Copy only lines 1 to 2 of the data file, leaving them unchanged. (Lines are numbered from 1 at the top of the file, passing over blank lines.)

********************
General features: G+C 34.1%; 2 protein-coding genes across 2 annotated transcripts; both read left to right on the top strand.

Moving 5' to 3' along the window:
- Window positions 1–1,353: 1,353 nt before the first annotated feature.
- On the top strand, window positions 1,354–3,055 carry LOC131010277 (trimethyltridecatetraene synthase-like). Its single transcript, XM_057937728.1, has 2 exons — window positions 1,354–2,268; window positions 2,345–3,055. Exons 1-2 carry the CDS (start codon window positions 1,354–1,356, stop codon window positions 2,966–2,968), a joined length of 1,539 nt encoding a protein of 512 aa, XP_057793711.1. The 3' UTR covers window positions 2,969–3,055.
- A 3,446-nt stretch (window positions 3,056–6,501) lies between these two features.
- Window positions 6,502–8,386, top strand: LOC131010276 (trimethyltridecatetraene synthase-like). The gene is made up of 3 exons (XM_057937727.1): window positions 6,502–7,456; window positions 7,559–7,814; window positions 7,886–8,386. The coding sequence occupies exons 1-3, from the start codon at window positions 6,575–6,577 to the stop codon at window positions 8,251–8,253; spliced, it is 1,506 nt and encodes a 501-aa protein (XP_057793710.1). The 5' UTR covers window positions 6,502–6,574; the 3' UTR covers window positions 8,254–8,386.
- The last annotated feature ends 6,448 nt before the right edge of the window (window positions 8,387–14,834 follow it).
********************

General features: G+C 34.1%; 2 protein-coding genes across 2 annotated transcripts; both read left to right on the top strand.

Moving 5' to 3' along the window: